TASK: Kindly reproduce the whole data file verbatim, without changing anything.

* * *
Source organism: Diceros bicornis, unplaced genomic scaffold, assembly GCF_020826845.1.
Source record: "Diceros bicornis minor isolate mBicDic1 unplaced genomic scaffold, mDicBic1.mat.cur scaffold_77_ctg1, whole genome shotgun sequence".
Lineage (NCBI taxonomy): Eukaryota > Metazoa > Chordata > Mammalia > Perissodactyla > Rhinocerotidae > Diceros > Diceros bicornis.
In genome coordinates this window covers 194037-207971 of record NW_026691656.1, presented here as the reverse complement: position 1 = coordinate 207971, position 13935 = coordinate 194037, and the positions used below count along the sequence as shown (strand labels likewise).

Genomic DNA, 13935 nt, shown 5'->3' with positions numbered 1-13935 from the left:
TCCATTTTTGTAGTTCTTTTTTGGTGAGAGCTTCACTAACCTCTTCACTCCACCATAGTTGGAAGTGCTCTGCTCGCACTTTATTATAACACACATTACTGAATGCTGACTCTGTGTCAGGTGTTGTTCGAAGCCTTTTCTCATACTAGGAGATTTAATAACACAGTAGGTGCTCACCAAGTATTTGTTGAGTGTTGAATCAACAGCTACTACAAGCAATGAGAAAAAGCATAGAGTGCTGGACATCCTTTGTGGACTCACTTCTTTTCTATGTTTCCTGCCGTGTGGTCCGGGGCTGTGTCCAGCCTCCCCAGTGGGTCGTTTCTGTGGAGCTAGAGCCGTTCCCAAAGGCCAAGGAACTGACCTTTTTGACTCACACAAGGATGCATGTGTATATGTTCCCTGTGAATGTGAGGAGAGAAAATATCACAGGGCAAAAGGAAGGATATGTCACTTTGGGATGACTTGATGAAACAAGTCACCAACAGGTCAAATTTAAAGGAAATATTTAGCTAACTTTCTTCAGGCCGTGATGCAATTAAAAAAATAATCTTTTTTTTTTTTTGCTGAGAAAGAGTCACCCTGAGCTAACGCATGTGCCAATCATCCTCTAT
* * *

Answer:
Source organism: Diceros bicornis, unplaced genomic scaffold, assembly GCF_020826845.1.
Source record: "Diceros bicornis minor isolate mBicDic1 unplaced genomic scaffold, mDicBic1.mat.cur scaffold_77_ctg1, whole genome shotgun sequence".
Lineage (NCBI taxonomy): Eukaryota > Metazoa > Chordata > Mammalia > Perissodactyla > Rhinocerotidae > Diceros > Diceros bicornis.
In genome coordinates this window covers 194037-207971 of record NW_026691656.1, presented here as the reverse complement: position 1 = coordinate 207971, position 13935 = coordinate 194037, and the positions used below count along the sequence as shown (strand labels likewise).

Genomic DNA, 13935 nt, shown 5'->3' with positions numbered 1-13935 from the left:
TCCATTTTTGTAGTTCTTTTTTGGTGAGAGCTTCACTAACCTCTTCACTCCACCATAGTTGGAAGTGCTCTGCTCGCACTTTATTATAACACACATTACTGAATGCTGACTCTGTGTCAGGTGTTGTTCGAAGCCTTTTCTCATACTAGGAGATTTAATAACACAGTAGGTGCTCACCAAGTATTTGTTGAGTGTTGAATCAACAGCTACTACAAGCAATGAGAAAAAGCATAGAGTGCTGGACATCCTTTGTGGACTCACTTCTTTTCTATGTTTCCTGCCGTGTGGTCCGGGGCTGTGTCCAGCCTCCCCAGTGGGTCGTTTCTGTGGAGCTAGAGCCGTTCCCAAAGGCCAAGGAACTGACCTTTTTGACTCACACAAGGATGCATGTGTATATGTTCCCTGTGAATGTGAGGAGAGAAAATATCACAGGGCAAAAGGAAGGATATGTCACTTTGGGATGACTTGATGAAACAAGTCACCAACAGGTCAAATTTAAAGGAAATATTTAGCTAACTTTCTTCAGGCCGTGATGCAATTAAAAAAATAATCTTTTTTTTTTTTTGCTGAGAAAGAGTCACCCTGAGCTAACGCATGTGCCAATCATCCTCTAT